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  About the UCSC Genome Bioinformatics Site

Welcome to the UCSC Genome Browser website. This site contains the reference sequence and working draft assemblies for a large collection of genomes. It also provides portals to the ENCODE and Neandertal projects.

We encourage you to explore these sequences with our tools. The Genome Browser zooms and scrolls over chromosomes, showing the work of annotators worldwide. The Gene Sorter shows expression, homology and other information on groups of genes that can be related in many ways. Blat quickly maps your sequence to the genome. The Table Browser provides convenient access to the underlying database. VisiGene lets you browse through a large collection of in situ mouse and frog images to examine expression patterns. Genome Graphs allows you to upload and display genome-wide data sets.

The UCSC Genome Browser is developed and maintained by the Genome Bioinformatics Group, a cross-departmental team within the Center for Biomolecular Science and Engineering (CBSE) at the University of California Santa Cruz (UCSC). If you have feedback or questions concerning the tools or data on this website, feel free to contact us on our public mailing list.

  NewsFollow GenomeBrowser on Twitter

To receive announcements of new genome assembly releases, new software features, updates and training seminars by email, subscribe to the genome-announce mailing list.

11 February 2013 - Denisova tracks released on hg19 browser
In conjunction with the publication of the paper by Meyer et al. A High-Coverage Genome Sequence from an Archaic Denisovan Individual the UCSC Genome Browser is hosting a set of new tracks. Briefly, Meyer et al. applied a novel single-stranded DNA library preparation method to DNA previously extracted from 40mg of a phalanx bone excavated from Denisova Cave in the Altai Mountains in southern Siberia.

Two supporting datasets and one analysis dataset are now available in the Genome Browser:

  • Modern Human Variants: variant calls made from sequence reads of eleven individuals mapped to the human genome, used in statistical analyses to put the divergence of the Denisova genome into perspective with regard to present-day humans.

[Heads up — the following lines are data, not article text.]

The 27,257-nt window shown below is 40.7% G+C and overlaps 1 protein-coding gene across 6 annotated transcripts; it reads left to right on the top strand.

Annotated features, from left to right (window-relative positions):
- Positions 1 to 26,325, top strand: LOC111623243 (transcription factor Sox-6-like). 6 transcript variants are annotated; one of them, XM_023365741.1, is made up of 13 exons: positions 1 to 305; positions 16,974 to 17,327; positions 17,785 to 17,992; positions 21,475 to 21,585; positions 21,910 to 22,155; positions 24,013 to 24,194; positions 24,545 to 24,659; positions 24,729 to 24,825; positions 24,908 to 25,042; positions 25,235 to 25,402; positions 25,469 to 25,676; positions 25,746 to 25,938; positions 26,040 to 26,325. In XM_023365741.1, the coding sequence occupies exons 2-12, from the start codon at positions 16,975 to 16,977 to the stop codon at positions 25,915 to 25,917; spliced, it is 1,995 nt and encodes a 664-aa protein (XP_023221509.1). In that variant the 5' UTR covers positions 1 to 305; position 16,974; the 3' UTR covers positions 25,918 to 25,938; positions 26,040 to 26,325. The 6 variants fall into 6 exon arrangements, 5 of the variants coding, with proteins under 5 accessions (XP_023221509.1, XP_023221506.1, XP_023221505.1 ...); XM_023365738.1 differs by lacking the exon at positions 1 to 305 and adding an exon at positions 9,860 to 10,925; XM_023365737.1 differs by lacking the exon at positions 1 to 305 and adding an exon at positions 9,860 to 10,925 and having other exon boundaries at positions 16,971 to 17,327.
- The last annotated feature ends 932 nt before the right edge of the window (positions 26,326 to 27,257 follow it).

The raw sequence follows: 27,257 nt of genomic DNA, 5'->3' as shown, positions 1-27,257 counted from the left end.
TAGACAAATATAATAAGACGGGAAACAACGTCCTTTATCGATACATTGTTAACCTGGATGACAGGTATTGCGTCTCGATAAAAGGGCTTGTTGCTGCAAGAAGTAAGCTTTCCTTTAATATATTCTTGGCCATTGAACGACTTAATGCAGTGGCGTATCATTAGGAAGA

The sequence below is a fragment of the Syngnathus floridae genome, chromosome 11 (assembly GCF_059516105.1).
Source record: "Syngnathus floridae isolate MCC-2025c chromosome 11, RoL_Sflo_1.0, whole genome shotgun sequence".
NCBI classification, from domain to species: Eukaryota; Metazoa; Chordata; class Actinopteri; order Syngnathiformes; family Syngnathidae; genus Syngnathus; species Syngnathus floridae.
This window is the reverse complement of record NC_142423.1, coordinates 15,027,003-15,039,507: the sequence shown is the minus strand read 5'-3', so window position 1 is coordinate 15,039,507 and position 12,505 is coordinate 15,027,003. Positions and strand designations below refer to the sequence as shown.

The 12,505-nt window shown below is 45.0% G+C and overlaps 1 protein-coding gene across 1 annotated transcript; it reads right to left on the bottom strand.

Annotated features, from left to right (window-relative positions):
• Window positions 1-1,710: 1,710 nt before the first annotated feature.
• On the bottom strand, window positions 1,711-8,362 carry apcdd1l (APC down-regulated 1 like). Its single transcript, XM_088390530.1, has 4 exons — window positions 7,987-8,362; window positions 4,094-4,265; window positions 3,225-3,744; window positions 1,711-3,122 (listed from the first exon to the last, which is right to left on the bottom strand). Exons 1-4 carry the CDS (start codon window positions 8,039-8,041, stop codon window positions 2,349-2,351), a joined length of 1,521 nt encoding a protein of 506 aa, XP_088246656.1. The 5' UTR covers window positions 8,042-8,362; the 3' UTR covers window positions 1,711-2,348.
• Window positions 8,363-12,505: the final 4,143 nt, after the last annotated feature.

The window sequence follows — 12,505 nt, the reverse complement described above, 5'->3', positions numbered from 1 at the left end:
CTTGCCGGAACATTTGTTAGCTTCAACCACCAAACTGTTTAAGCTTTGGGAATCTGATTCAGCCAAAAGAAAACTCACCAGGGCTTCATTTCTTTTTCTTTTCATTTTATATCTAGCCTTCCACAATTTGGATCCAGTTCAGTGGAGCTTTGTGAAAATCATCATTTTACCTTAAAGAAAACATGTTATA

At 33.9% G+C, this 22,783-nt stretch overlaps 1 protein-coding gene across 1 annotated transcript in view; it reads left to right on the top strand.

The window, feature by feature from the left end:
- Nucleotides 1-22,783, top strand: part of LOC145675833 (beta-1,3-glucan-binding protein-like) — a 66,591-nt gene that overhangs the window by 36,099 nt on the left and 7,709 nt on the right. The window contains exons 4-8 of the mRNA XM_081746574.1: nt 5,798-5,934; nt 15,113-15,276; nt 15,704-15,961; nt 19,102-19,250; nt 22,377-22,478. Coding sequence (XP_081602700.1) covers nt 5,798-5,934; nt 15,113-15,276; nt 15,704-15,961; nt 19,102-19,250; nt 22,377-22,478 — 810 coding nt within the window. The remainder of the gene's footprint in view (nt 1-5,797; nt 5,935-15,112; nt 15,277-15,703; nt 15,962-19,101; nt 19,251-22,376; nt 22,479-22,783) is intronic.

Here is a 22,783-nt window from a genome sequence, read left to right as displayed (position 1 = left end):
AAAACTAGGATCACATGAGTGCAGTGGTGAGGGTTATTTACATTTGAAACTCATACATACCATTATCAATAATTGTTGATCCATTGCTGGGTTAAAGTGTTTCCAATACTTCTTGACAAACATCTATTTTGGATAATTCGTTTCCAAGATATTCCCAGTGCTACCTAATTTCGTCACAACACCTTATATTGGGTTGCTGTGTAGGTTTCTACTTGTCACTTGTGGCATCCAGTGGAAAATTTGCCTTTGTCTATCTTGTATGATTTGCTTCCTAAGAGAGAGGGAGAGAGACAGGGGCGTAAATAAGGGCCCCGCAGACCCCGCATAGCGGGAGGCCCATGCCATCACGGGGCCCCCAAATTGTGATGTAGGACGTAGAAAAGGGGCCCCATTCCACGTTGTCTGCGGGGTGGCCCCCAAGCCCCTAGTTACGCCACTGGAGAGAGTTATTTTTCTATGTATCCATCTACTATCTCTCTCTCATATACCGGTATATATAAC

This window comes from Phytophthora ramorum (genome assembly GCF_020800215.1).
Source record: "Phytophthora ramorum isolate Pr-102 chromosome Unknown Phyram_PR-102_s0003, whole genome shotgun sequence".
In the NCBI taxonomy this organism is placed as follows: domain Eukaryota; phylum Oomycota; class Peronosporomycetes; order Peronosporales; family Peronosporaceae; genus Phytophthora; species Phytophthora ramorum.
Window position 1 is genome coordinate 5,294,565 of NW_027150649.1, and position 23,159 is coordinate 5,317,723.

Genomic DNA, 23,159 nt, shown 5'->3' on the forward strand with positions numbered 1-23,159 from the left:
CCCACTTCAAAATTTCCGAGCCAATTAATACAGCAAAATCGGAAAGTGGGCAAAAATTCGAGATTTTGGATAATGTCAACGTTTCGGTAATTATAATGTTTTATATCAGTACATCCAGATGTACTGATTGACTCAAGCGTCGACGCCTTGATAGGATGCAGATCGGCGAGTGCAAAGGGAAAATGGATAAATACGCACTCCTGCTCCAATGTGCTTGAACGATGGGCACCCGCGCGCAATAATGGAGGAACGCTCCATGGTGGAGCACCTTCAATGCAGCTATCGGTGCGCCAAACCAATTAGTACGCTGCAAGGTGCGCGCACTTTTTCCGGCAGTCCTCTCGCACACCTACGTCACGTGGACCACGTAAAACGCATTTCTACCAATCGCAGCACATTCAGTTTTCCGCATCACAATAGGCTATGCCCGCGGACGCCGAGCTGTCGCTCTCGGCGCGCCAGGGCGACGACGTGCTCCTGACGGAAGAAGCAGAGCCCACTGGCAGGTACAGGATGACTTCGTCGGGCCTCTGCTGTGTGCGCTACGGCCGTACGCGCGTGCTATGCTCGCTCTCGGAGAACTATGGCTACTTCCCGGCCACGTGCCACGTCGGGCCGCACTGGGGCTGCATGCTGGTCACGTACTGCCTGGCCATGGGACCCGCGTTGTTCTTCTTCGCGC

• Denisova Sequence: high-coverage (30X) sequence reads from an archaic Denisovan individual mapped to the human genome reference assembly.
  • Modern Human Derived, Denisova Ancestral: mutations in the modern human lineage that rose to fixation or near fixation since the split from the last common ancestor with Denisovans, along with predicted functional effects from Ensembl's Variant Effect Predictor (VEP).

We'd like to thank Richard Green and the many authors of the Science paper for providing the UCSC Genome Browser with these data. We'd also like to acknowledge the hard work of the UCSC Genome Browser staff who pulled together the annotations and information for these tracks: Angie Hinrichs and Pauline Fujita.

25 January 2013 - Southern White Rhinoceros Genome Browser Release: We are pleased to announce the release of a Genome Browser for the May 2012 assembly of the Southern White Rhinoceros, Ceratotherium simum simum (Broad Institute version cerSimSim1.0, UCSC version cerSim1). Read more.

22 January 2013 - New Baboon (papAnu2) Assembly Now Available in the Genome Browser: We are pleased to announce the release of a Genome Browser for the March 2012 assembly of the Olive Baboon, Papio anubis (Baylor Panu_2.0, UCSC version papAnu2). Read more.

15 January 2013 - New Lamprey (petMar2) Assembly Now Available in the Genome Browser: We are pleased to announce the release of a Genome Browser for the September 2010 assembly of the Lamprey, Petromyzon marinus (WUGSC 7.0, UCSC version petMar2). Read more.

==> News Archives

  Conditions of Use

The sequence and annotation data displayed in the Genome Browser are freely available for any use with the following conditions:

  • Genome sequence data use restrictions are noted within the species sections on the Credits page.
  • Some annotation tracks contributed by external collaborators contain proprietary data that have specific use restrictions. To check for restrictions associated with a particular genome assembly, review the database/README.txt file in the assembly's downloads directory.

The UCSC, Ensembl, and NCBI browser and annotation groups have established a common set of minimum requirements for public display of genome data made available after Spring 2009, described here.

The Genome Browser and Blat software are free for academic, nonprofit, and personal use. A license is required for commercial use. See the Licenses page for more information.

Program-driven use of this software is limited to a maximum of one hit every 15 seconds and no more than 5,000 hits per day.

For assistance with questions or problems regarding the UCSC Genome Browser software, database, genome assemblies, or release cycles, see the FAQ.